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Black Hawk Down: China Busted Hacker-Training Site
Black Hawk Down: China Busted Hacker-Training Site

By Patricia Resende
February 8, 2010 1:57PM

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The Chinese government closed down a sort of "School of Hack" -- an online hacker-training site known as Black Hawk Safety Net. News of China's hacker arrests came to light three months after the arrests took place. Some believe China reissued the story to underscore its denial in any involvement in the recent hacking cyberattacks on Google.
 



The Chinese government has arrested three hackers who were running an online hacker-training business. The trio of hackers operated Black Hawk Safety Net, a company that collected nearly $1 million from more than 120,000 members.

The three unidentified individuals were arrested after using the now-defunct 3800CC.com web site to train and provide the necessary tools to wannabe hackers, according to the state-run Xinhua news agency. Government authorities seized $249,000 in cash, nine servers, five computers and a car from the company.

Last year, China made it a crime to provide other people with hacking tools.

More than 195 million Internet users were attacked by viruses and Trojan horses online within the last six months of 2009, and the accounts and passwords of 110 million users were stolen, according an annual report by the China Internet Network Information Center. Increasing users' trust in the Internet has become "a problem pressing for solution at present," the report determined.

Two men, identified as Li Qiang and Zhang Lei, were listed as the founders of Black Hawk Safety Net in a separate case from 2007. The founders were arrested at that time after their involvement in a virus that caused problems on both private and government computers in the city of Macheng, Xinhua reported.

Delayed Reaction

News of the arrest, however, comes nearly three months after the three were arrested by police in the Hubei province. The delayed announcement comes just weeks after China's government has denied having any knowledge of a major attack on Google's China-based service. Google, however, came under attack by what many believe was a Chinese hacker.

Some believe the attack was done to sabotage Google's service in China in an effort to increase the number of users and advertisers who frequent Baidu, Google's China-based competitor.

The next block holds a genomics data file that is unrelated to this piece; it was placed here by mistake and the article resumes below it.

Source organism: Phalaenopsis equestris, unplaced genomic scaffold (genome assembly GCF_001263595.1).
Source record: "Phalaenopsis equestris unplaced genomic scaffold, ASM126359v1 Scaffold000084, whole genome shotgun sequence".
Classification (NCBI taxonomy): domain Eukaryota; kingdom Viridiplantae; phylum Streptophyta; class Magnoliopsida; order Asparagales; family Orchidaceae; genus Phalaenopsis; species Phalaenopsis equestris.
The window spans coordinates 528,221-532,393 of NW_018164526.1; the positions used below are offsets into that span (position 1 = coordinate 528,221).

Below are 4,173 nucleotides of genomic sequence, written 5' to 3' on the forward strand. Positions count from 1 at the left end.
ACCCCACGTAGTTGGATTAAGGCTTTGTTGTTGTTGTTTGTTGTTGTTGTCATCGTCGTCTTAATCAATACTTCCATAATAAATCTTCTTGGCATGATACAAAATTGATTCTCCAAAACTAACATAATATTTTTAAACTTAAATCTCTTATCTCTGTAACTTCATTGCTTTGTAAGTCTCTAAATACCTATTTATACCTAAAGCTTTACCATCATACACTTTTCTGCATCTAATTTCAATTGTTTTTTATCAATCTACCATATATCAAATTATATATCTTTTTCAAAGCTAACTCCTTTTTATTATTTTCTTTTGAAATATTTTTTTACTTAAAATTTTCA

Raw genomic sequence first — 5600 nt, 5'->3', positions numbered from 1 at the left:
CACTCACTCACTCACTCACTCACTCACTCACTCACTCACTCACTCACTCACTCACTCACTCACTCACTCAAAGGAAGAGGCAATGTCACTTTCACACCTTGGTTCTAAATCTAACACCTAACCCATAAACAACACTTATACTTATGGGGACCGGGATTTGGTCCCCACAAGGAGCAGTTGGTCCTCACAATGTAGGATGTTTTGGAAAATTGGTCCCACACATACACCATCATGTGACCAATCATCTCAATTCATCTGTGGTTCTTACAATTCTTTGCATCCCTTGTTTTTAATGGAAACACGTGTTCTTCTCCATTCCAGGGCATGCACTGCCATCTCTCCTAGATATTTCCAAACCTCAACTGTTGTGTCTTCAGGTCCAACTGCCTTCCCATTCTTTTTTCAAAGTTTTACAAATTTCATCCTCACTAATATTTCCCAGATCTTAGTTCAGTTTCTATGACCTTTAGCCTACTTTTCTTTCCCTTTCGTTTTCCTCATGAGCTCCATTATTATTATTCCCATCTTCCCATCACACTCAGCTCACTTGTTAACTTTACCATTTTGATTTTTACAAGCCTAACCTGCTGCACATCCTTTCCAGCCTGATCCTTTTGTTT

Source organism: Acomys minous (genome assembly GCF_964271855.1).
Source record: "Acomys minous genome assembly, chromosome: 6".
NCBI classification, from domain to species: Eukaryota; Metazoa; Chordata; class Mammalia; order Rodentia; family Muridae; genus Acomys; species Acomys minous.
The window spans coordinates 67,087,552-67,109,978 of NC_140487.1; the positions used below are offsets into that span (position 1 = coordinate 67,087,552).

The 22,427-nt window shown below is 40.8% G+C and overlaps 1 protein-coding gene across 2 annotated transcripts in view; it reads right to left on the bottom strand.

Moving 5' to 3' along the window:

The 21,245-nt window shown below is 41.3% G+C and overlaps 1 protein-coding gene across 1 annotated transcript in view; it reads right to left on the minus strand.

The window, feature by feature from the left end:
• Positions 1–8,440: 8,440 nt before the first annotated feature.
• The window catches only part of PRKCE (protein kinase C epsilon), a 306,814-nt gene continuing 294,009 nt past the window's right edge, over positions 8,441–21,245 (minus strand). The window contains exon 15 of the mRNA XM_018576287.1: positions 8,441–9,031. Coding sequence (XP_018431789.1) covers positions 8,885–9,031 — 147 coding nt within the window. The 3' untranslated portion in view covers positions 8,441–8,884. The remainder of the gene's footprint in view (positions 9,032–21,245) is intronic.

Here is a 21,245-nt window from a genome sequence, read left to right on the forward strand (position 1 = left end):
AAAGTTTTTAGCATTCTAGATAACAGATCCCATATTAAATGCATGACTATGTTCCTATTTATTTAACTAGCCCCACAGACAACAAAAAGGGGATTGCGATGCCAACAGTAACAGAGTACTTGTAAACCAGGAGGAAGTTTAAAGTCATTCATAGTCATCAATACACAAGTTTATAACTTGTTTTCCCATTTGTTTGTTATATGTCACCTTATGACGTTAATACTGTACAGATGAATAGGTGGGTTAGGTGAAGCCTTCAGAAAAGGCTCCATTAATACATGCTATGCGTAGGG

"The digital spying in this case and several other cases originated from certain Chinese Army (PLA) operation centers, known for their autonomous action-based perspective and private enterprise, if paid enough but not from or ordered by the Chinese central government itself," said Jart Armin, a security expert with HostExploit.

While news of the arrests has come to light in the mainstream media in China and in the United States, many in the hacker community were discussing the arrests when they occurred back in November.

"It would appear only when the China News reissued the story today, it gained any notice in the Western media," Armin said. "Obviously this is China demonstrating they are ahead of the game, and we are only really interested because of Google being hacked for now in what appears to be industrial espionage."

U.S. Reaction

Some believe news of the arrest came under the spotlight again because of China's public-relations campaign against hacking. China ramped up its anti-hacking campaign after U.S. government officials, including Secretary of State Hillary Clinton and Sen. Richard Durbin, pleaded to U.S. technology companies operating in or providing products and services to China to take a better look at their operations.

U.S. officials want companies to stop any service in a nation that may be enabling violations of human rights. Specifically, officials want Google and other companies to stop enabling censorship of information in countries like China, Iran and Uzbekistan. After Google was attacked, the company decided to no longer provide censored information to its users in China and even considered shuttering operations in China, a country with 338 million Internet users.
 

Tell Us What You Think
Comment:

Name:

Anonymous:

Posted: 2010-02-10 @ 2:59pm PT
I've had viruses. I wish someone would write a program to send such things back to their inventors and gum up THEIR computers.

Anonymous:

Posted: 2010-02-08 @ 2:22pm PT
I depend on my computer and internet to run my company and I spend so much time recovering from viruses and finally with AVG they are in the past, I hope. We need to enact strict federal penakties including mandatory jail time if caught and convicted. This is NOT a victimless crime and it should be classed as a felony, period. I personally would draw and quarter them if I got my hands on one.





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